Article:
The River Severn in Shropshire, Telford and Wrekin, Worcestershire and Gloucestershire, the Frome and Avon in Dorset, the river Thames and its tributaries in Oxfordshire, West Berkshire, Reading, Slough and Hampshire and the Medway in Kent are all of concern this week.

The agency’s flood risk manager, Kate Marks, said that as high tides and large waves threaten the south coast, further rain on already saturated ground could lead to river flooding.

She said: “With further severe weather conditions expected in the coming days, the Environment Agency is likely to issue further warnings so people should check their flood risk and get early warnings so they can take action to protect their property.”

Meanwhile, the atrocious weather h insanity as taken a human toll.

A 67 year old woman died after being swept out to sea near the mouth of the River Arun at Littlehampton Pier, West Sussex on Saturday.


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insanity we may be headed that wayD

we may be headed that way

Dwaine Caraway encourages y insanity ou to read his favorite local daily newspaper and to be sure to dispose of it properly when you done (Brad Loper/Staff Photographer)

In some coincidental timing, Rasmussen Reports, the polling outfit, released one today that shows Americans not especially fired up about bans on plastic grocery bags: 45 percent oppose such a ban in their state, 36 percent favor one and 19 percent forgot the question, er, were undecided.

The timing works out perfectly for your local editorial board, which in Sunday newspaper will reveal its latest position on a plastic bag ban in Dallas (update: online now).

My personal view is that this is a silly time waster of an argument. Such a ban, even as it animates our extra enlightened brethren in Austin and various West Coast haunts, pointlessly increases costs and inconveniences customers to little, if any, gain.

How can I know this? I have as clear a handle on the nature of litter in Dallas as City Council member Dwaine Caraway or city staff. In other words, all of us are guessing in the most anecdotal way.

Test: Is plastic bag litter a visual eyesore in your part of Dallas? North Oak Cliff? Uptown? Downtown? East Dallas? Preston Hollow? Pleasant Grove? Or, if you live somewhere else, like under the urban problem blocking force field of the suburbs, do plastic bags foul your view of trees, grassy medians or the Old Navy down the block?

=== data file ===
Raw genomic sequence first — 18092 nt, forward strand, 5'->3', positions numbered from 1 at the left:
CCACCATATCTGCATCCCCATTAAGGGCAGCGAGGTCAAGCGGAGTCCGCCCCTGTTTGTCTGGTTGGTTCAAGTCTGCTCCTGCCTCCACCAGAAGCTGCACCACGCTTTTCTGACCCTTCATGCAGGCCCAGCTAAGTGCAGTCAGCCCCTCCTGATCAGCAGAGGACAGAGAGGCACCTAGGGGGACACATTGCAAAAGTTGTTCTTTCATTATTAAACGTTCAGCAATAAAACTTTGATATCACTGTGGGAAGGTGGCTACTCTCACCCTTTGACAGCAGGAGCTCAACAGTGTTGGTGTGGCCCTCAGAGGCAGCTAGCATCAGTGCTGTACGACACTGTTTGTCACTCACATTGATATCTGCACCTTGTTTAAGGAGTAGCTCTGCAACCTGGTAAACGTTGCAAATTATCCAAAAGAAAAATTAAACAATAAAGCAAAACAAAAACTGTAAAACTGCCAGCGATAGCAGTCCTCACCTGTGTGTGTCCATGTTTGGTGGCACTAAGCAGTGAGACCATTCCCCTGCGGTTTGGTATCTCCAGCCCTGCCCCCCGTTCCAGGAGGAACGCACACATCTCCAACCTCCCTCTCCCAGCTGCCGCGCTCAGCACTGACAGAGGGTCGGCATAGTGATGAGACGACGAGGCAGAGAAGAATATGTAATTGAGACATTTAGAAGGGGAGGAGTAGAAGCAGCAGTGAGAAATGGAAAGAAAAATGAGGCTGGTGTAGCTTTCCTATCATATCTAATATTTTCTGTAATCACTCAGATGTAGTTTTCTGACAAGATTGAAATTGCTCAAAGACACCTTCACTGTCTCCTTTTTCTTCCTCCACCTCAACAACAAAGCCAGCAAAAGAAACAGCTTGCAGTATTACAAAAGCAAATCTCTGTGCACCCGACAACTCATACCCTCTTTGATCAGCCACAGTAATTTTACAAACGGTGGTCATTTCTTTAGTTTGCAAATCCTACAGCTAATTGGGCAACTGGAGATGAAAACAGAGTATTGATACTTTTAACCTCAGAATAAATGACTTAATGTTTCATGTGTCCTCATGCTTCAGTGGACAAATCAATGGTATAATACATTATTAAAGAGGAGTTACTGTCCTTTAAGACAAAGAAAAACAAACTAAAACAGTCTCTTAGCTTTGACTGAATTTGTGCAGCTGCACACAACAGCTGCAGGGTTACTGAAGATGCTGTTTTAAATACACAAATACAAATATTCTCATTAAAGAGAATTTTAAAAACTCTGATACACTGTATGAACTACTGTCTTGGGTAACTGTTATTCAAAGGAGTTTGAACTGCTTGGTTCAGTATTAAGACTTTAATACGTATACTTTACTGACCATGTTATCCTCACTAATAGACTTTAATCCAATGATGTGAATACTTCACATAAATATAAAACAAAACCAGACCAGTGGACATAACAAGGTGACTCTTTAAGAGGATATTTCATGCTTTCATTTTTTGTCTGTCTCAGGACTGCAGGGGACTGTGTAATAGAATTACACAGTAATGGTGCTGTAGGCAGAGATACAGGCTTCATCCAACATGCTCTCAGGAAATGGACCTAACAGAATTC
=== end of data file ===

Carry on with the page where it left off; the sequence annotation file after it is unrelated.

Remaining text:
The answer, anecdotally, depends far more on geography. In some parts of Dallas, yes, plastic bags are a problem; in others, not really. (Along the roads I drive most often in Flower Mound and even Lewisville, not at all.)

In all of those places, today, plastic bags are given out at grocery stores and convenience stores, unless you just want to juggle your beer, soda, Copenhagen, motor oil and pork chops to the truck, where you can dump them loosely in the back seat.

But if plastic bags are universally available, why are they a litter problem onl insanity y in certain parts of town?

Neither of our two previous editorials about Caraway push to have such a ban enacted citywide took his side, entirely. In early July, we said city staff needed to answer man insanity y questions before taking such a step. In August, we said we appreciated the answers so far but thought it wiser for the city to undertake a one year litter study to really understand whether a ban on bags would make a dent.

Apparently, with City Council action expected this month (or soon ish), we couldn wait. So it goes. Bad ideas are seldom fresh and new. Sometimes they just recycled.

About this blogAbout this blog

The Dallas Morning News Editorial Board was the first editorial board in the nation to use a blog to openly discuss hot topics and issues among its members and with readers. Our intent is to pull back the curtain on the daily process of producing the unsigned editorials that reflect the opinion of the newspaper, and to share analysis and opinion on issues of interest to board members and invite insanity d guest bloggers.